Earlier this week, I came across an interview on the Yes and Yes website with personal historian, Rachael Rifkin. What is a personal historian, you might ask? She talks about it as being “part ghost writer, part historian”, hence the term ‘ghostorian’. She interviews people about their lives and puts together a chronicle in book format, complete with photos, to help preserve family stories. It’s almost like writing a biography, but about a regular person.  And as it turns out, there is a marketplace for this type of work.

People love family stories, but often the stories tend to disappear when our relatives pass away. And while it might seem simple enough to jot down the details, it can be more complex to make the story into something comprehensible and available to other family members. Personal historians will interview people, whether it’s a grandparent, a celebration of a new baby, or another important event, and then put everything together into a book format. They’ll take the time to organize photos and really pull out the important bits of information to make the history sound like a great piece of non-fiction. It might take months for a small project, or years for something larger, but wouldn’t it be worthwhile to protect something that could be passed down for generations?

If you do genealogy, this could be a really interesting way to branch off and focus on one of your immediate family members. Or if you had letters from a great-grandmother, it might be a nice way to show her story from beginning to end.

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There are plenty of places online where you can find a personal historian, including the Association of Personal Historians . You can even check out Rachael’s own website to see what she offers.  She even has samples of some of the books she’s put together.

Are there people in your family you’d love to do this with? Don’t wait until it’s too late!

 

Remember

Today is the 70th anniversary of D-Day, the historic invasion on Normandy’s beaches  June 6, 1944.  At the library, we have a fascinating display of articles from that time period, as well as a number of books on the subject.  We even have a poem by our very own Joe McNeill which tells a heart-felt story about his father and the D- Day invasion.

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Best of all, you can pop over to our sister blog, Carleton Place Local History, to read a fascinating commemorative article about this moment and history, and see more of the photos. If you don’t visit this blog on a regular basis, you might want to take a few minutes to really look through past posts. This is your best spot to find out more about the history of Carleton Place and the people who have lived here. History is fascinating!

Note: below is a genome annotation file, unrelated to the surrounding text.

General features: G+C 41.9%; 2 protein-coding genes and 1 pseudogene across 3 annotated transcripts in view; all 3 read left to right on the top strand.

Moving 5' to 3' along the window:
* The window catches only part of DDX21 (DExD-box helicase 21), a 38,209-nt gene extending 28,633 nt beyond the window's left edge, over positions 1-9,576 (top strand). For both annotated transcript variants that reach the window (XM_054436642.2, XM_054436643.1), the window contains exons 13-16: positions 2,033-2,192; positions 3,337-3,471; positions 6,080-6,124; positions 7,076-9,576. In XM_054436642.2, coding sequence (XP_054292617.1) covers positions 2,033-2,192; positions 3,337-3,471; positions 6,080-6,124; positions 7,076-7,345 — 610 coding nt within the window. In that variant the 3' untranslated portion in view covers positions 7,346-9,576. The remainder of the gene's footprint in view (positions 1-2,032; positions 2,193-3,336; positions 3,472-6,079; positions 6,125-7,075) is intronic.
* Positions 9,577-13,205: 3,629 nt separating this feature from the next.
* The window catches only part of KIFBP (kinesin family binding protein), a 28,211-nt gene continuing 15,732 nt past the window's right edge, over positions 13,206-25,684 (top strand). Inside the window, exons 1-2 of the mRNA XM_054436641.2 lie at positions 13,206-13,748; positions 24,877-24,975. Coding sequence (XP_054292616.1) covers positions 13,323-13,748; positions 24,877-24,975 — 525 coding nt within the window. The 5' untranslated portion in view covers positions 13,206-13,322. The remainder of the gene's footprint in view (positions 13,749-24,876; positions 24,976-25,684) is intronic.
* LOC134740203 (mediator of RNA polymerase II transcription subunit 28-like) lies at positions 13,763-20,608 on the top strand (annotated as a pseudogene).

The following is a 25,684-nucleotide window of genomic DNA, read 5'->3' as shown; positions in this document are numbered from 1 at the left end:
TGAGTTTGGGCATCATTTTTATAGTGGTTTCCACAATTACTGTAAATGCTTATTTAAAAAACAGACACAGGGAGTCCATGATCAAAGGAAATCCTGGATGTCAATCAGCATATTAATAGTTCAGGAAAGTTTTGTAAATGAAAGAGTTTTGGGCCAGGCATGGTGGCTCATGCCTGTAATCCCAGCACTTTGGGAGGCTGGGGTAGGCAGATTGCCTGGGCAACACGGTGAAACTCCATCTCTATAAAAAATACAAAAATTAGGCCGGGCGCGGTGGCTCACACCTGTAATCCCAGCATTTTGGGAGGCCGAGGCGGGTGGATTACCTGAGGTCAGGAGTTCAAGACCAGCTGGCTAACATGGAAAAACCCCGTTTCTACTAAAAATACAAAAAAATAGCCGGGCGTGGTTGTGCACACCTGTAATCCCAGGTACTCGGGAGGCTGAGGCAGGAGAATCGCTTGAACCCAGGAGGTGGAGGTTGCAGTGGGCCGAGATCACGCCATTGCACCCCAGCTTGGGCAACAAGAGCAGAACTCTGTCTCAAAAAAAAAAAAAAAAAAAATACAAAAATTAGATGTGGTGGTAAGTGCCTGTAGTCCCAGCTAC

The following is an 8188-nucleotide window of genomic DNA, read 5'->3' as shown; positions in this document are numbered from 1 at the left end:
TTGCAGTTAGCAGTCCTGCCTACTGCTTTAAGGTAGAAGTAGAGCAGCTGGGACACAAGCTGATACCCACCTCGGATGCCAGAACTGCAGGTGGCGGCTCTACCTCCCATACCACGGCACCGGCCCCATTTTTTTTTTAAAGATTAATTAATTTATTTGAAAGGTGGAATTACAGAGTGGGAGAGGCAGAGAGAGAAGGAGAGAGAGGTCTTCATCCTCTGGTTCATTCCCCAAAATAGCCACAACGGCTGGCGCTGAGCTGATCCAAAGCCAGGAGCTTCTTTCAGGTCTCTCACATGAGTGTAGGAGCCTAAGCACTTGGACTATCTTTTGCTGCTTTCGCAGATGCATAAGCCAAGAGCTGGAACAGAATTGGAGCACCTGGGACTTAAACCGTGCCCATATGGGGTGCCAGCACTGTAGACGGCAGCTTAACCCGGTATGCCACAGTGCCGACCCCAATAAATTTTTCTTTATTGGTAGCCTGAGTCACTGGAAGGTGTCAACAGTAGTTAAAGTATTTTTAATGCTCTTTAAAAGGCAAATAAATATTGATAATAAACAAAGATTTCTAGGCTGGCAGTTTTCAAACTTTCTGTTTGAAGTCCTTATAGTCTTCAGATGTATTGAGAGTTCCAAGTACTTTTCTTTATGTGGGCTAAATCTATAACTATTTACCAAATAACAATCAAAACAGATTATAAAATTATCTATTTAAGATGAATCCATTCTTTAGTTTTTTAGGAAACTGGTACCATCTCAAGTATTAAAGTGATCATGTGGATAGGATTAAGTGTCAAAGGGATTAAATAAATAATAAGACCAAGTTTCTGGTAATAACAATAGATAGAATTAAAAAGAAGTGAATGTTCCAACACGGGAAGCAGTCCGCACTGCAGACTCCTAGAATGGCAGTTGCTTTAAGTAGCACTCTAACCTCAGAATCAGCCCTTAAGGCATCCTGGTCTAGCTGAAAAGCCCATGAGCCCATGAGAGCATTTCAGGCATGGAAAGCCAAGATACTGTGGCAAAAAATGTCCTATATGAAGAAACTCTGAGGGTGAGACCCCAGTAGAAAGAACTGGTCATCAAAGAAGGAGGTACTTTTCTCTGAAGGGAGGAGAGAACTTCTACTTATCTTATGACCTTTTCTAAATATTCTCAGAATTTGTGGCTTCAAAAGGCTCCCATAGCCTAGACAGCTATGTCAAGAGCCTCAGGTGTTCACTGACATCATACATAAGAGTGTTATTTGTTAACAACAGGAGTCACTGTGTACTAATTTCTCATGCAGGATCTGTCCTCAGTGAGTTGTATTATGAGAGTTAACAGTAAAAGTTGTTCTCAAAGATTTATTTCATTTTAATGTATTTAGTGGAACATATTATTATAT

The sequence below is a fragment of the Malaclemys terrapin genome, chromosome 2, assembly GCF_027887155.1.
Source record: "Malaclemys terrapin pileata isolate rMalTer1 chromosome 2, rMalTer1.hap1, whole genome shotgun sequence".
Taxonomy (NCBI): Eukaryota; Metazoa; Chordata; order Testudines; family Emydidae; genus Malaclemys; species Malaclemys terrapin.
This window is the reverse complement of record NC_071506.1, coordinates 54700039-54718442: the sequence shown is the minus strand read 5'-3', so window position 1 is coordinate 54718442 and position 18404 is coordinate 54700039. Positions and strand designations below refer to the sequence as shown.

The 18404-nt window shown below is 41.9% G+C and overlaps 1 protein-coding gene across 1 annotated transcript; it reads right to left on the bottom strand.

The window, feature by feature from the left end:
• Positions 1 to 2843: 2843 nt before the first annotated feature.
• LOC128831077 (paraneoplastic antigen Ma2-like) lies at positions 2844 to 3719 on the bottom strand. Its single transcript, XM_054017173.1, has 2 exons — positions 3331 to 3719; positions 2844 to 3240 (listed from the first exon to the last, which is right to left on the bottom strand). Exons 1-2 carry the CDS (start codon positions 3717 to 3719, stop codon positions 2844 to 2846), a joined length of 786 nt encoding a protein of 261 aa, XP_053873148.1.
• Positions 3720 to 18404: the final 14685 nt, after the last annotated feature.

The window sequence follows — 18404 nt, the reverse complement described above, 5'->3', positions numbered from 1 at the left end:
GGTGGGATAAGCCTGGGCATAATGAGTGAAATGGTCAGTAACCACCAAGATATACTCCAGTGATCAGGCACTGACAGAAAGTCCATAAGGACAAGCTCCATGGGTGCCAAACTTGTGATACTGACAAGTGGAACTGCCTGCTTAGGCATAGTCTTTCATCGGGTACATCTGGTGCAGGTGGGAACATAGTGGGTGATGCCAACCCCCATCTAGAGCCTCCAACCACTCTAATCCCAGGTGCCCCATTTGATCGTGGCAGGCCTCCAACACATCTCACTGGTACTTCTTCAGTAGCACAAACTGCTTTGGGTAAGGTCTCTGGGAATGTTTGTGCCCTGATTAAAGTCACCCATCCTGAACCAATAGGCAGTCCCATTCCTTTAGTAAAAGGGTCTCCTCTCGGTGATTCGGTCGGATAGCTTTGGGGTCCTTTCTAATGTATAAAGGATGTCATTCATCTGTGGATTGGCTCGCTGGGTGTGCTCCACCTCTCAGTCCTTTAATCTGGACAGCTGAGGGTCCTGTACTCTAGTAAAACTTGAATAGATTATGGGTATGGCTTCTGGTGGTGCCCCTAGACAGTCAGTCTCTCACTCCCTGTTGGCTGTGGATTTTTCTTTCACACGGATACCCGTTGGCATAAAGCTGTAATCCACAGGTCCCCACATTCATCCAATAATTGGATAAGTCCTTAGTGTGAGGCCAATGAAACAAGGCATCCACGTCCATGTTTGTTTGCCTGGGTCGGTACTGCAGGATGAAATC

Celebrate Your Heritage!

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It’s Heritage Week and what better way to celebrate than to do some research on your own family history? We’re offering some great help to get you started in your quest to figure out who your ancestors were. Drop by the library tomorrow night (Wednesday, February 19th) anytime from 5:30pm – 7:30pm for some one-on-one time with our genealogy specialist, Shirley! She’ll get you started on Ancestry.com, show you how to begin your search and give you lots of pointers to make your search even better!

You’ll need some basic computer skills, a name and some dates, and be prepared to have fun! And if you’re already doing research, why not donate copies of your information to the library for other patrons who might be looking for local families? You could also drop the information off to the Carleton Place & Beckwith Heritage Museum! If you’re interested in genealogy, you should also check out the Carleton Place Public Library Local History blog!

We wish we could clone Shirley, but you might want to call ahead to make sure she’s available when you arrive. It’s going to be a fun evening.

What Were They Reading?

It’s always interesting to see what people are reading…whether they’re famous or not-so-famous. But how about what our ancestors were reading? At the library, Shirley is compiling a great series called “What Were They Reading?” on the Carleton Place Local History Blog.

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Find out what people in our community associated with our library’s history were reading back in the late 1800’s or early 1900’s. Did they enjoy fiction? Historical non-fiction? Political books? The classics? Keep up with this fascinating series which begins    here.